Goodness or a violent nature (v.2). The first half of this proverb is almost a repeat of 12:14 . How we speak determines the things that happen to us, and the things that happen to us determine our well-being. So, if we are careful about the way we speak and seek to speak only good and for the welfare of others, the fruit of that will be goodness for ourselves. Now, however, Solomon contrasts this with the life of “the unfaithful”. Why unfaithful? An unfaithful person cannot be relied upon; they are changeable and they have no sound moral base that creates reliability. They are out for themselves and adjust their standards to suit themselves. In fact their domineering spirit is aggressive and will come against any one who might oppose them. More than that, they seek to dominate by violence. At best we would call them bullies.
Circumspect speaking (v.3) This reflects the teaching already found in 10:13 , 32, 11:12b, 12:23 . A careful person thinks before they speak for they know they have the power to inflame the unrighteous and they hold back. In such a way they guard or protect their life. The person who cannot hold back but who speaks out thoughtlessly and rashly, will incur the wrath of others and, one way or another, will bring ruin upon themselves. Learn to hold back!
Chapter: Proverbs 13
Passage: Proverbs 13:4-6
A. Find Out:
1. What does the sluggard get? v.4a
2. How are the diligent satisfied? v.4b
3. What do the righteous hate? v.5a
4. What do the wicked bring? v.5b
5. What guards the man of integrity? v.6a
6. How are sinners overthrown? v.6b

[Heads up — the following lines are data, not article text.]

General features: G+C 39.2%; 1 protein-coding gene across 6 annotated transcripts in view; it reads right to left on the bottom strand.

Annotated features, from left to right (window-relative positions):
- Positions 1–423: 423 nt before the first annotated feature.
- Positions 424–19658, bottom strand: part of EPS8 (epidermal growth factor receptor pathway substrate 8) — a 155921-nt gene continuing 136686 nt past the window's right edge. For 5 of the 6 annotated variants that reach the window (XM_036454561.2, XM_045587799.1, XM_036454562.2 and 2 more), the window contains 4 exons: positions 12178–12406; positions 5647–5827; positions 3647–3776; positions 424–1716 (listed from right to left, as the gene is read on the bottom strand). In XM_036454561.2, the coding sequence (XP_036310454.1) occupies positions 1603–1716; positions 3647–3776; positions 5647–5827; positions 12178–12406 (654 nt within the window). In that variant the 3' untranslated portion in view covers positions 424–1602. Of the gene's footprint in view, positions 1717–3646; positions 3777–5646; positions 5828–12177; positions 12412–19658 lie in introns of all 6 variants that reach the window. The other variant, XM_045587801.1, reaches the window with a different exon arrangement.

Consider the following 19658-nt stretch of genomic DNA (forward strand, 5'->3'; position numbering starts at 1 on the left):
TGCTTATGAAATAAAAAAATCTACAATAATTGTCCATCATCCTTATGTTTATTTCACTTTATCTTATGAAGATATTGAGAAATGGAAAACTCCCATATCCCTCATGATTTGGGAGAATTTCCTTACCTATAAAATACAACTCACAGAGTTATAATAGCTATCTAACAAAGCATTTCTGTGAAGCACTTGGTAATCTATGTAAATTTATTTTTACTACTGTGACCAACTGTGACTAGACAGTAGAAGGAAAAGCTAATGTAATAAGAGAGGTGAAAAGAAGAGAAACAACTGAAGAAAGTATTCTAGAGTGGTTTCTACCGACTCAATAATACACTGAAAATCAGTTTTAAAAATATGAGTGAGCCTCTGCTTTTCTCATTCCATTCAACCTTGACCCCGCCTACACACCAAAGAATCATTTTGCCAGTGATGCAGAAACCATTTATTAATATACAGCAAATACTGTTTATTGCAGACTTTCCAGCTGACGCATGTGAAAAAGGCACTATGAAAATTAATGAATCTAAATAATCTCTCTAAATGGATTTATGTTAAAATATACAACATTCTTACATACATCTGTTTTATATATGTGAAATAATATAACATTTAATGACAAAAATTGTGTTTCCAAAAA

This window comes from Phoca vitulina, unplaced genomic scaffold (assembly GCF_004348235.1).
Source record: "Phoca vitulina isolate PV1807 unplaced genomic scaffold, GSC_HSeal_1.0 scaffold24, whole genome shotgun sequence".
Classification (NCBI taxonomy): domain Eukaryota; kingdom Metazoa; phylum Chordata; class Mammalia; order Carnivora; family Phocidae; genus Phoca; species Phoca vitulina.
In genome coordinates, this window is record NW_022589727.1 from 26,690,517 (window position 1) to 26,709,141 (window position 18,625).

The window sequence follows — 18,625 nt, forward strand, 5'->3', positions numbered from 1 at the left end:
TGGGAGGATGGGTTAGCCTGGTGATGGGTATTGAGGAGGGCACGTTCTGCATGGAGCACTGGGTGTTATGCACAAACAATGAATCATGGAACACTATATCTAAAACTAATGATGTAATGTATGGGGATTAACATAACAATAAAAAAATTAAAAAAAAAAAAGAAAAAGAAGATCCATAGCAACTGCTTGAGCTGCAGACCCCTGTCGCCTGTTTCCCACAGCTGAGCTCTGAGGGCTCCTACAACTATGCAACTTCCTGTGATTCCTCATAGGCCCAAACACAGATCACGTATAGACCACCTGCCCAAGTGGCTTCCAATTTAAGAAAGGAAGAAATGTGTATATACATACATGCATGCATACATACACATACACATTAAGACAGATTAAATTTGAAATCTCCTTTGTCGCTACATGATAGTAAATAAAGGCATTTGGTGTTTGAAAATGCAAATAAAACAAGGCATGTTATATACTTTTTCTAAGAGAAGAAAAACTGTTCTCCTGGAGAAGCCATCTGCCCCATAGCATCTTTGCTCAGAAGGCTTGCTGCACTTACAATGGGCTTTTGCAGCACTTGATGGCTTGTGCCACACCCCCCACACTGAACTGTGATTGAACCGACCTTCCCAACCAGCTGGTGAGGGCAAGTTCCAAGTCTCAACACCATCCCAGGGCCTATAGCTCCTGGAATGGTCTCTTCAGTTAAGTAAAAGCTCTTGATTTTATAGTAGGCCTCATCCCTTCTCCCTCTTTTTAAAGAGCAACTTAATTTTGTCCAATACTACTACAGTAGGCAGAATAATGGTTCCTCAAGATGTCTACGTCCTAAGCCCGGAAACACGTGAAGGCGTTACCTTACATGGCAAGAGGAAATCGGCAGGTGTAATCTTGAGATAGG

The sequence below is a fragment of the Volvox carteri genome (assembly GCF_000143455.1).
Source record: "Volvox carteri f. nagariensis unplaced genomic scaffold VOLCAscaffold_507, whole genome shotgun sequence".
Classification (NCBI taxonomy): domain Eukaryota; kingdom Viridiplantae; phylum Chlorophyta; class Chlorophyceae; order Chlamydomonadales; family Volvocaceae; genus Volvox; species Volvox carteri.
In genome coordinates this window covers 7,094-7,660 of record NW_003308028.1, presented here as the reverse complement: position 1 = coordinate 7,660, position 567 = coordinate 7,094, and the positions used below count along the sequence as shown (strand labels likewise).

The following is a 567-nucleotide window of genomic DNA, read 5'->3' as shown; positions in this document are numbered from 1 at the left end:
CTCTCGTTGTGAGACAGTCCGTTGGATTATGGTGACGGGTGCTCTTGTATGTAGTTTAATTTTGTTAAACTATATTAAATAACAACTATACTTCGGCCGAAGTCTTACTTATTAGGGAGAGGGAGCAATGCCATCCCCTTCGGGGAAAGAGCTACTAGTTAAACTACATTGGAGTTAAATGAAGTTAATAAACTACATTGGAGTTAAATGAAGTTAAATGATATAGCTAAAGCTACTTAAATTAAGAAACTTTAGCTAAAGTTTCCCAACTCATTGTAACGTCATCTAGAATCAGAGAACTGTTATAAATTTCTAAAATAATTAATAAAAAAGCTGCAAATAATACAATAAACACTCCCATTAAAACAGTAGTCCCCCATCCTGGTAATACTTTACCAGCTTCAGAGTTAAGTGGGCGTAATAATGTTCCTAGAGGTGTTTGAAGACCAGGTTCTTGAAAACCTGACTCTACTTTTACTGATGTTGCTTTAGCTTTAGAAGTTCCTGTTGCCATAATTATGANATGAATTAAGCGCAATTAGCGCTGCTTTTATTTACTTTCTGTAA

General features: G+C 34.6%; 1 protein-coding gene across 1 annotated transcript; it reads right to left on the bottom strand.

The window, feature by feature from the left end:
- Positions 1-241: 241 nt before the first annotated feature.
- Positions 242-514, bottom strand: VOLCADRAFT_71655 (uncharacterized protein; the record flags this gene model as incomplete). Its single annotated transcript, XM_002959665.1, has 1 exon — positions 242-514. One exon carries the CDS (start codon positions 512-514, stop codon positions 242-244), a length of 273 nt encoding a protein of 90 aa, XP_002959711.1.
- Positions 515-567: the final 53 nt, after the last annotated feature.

Laziness versus diligence (v.4). The sluggard is a lazy person, yet such a person still has desires, but the problem is that they don't DO anything and so those desires don't get fulfilled. For a variety of reasons we can be ‘lazy'. It may be that we simply don't believe we're capable of changing things and so we dream dreams or even get visions, but we don't actually DO anything to bring them into being – and so nothing happens! The diligent is the careful person, the person who is careful to DO what is necessary. They see the vision and painstakingly work through the details to achieve it – and achieve it they do, and so are fully satisfied when the vision has been fulfilled. What are we?
Deception and Shame (v.5). So many of these proverbs are concerned to compare the righteous with the wicked. Here is another expression of the righteous: they hate what is false. Jesus came full of grace and truth (Jn 1:14 ). Truth is being real and being real is being what God has designed us to be. The righteous person therefore, intensely dislikes deception and unreality. The wicked person rejoices in it (implied by comparison) and their activities and words eventually bring their deception and falseness to be seen and as a result they are shamed and disgraced. These things will eventually be seen for what they actually are!